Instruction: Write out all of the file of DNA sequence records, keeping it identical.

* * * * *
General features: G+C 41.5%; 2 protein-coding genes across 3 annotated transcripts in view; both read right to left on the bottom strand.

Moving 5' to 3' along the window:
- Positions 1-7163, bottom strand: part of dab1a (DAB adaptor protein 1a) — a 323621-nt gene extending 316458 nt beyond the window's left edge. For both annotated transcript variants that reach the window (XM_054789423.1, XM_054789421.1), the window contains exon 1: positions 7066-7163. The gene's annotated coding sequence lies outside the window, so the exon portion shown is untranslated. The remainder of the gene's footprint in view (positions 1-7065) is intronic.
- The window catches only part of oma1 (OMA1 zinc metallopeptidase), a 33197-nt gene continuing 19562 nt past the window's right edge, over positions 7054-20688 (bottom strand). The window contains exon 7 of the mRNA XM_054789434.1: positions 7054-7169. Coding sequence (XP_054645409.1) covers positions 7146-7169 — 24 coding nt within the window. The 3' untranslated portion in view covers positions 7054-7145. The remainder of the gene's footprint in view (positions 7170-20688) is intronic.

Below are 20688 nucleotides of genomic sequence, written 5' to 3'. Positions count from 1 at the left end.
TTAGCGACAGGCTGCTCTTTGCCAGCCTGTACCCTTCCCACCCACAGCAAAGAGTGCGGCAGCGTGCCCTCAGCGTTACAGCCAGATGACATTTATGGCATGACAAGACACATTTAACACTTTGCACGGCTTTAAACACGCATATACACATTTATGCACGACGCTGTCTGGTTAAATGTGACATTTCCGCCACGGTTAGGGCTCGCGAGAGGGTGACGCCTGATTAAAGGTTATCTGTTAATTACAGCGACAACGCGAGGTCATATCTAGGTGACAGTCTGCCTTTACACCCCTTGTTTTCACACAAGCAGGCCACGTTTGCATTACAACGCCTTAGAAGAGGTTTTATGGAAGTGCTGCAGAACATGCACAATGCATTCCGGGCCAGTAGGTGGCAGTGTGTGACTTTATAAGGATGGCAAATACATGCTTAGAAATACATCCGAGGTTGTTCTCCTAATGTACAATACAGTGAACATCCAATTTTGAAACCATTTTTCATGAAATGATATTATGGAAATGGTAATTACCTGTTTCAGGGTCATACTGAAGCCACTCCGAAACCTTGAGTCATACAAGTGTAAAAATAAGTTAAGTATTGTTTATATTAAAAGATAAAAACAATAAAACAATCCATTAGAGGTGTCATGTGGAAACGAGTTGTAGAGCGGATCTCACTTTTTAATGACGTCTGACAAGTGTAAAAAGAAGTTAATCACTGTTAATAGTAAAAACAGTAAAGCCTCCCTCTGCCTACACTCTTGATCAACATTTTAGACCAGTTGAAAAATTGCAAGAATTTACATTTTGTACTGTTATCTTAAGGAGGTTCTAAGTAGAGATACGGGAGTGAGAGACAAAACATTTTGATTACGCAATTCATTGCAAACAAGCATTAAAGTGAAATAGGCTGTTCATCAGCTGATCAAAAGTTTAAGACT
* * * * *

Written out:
General features: G+C 41.5%; 2 protein-coding genes across 3 annotated transcripts in view; both read right to left on the bottom strand.

Moving 5' to 3' along the window:
- Positions 1-7163, bottom strand: part of dab1a (DAB adaptor protein 1a) — a 323621-nt gene extending 316458 nt beyond the window's left edge. For both annotated transcript variants that reach the window (XM_054789423.1, XM_054789421.1), the window contains exon 1: positions 7066-7163. The gene's annotated coding sequence lies outside the window, so the exon portion shown is untranslated. The remainder of the gene's footprint in view (positions 1-7065) is intronic.
- The window catches only part of oma1 (OMA1 zinc metallopeptidase), a 33197-nt gene continuing 19562 nt past the window's right edge, over positions 7054-20688 (bottom strand). The window contains exon 7 of the mRNA XM_054789434.1: positions 7054-7169. Coding sequence (XP_054645409.1) covers positions 7146-7169 — 24 coding nt within the window. The 3' untranslated portion in view covers positions 7054-7145. The remainder of the gene's footprint in view (positions 7170-20688) is intronic.

Below are 20688 nucleotides of genomic sequence, written 5' to 3'. Positions count from 1 at the left end.
TTAGCGACAGGCTGCTCTTTGCCAGCCTGTACCCTTCCCACCCACAGCAAAGAGTGCGGCAGCGTGCCCTCAGCGTTACAGCCAGATGACATTTATGGCATGACAAGACACATTTAACACTTTGCACGGCTTTAAACACGCATATACACATTTATGCACGACGCTGTCTGGTTAAATGTGACATTTCCGCCACGGTTAGGGCTCGCGAGAGGGTGACGCCTGATTAAAGGTTATCTGTTAATTACAGCGACAACGCGAGGTCATATCTAGGTGACAGTCTGCCTTTACACCCCTTGTTTTCACACAAGCAGGCCACGTTTGCATTACAACGCCTTAGAAGAGGTTTTATGGAAGTGCTGCAGAACATGCACAATGCATTCCGGGCCAGTAGGTGGCAGTGTGTGACTTTATAAGGATGGCAAATACATGCTTAGAAATACATCCGAGGTTGTTCTCCTAATGTACAATACAGTGAACATCCAATTTTGAAACCATTTTTCATGAAATGATATTATGGAAATGGTAATTACCTGTTTCAGGGTCATACTGAAGCCACTCCGAAACCTTGAGTCATACAAGTGTAAAAATAAGTTAAGTATTGTTTATATTAAAAGATAAAAACAATAAAACAATCCATTAGAGGTGTCATGTGGAAACGAGTTGTAGAGCGGATCTCACTTTTTAATGACGTCTGACAAGTGTAAAAAGAAGTTAATCACTGTTAATAGTAAAAACAGTAAAGCCTCCCTCTGCCTACACTCTTGATCAACATTTTAGACCAGTTGAAAAATTGCAAGAATTTACATTTTGTACTGTTATCTTAAGGAGGTTCTAAGTAGAGATACGGGAGTGAGAGACAAAACATTTTGATTACGCAATTCATTGCAAACAAGCATTAAAGTGAAATAGGCTGTTCATCAGCTGATCAAAAGTTTAAGACT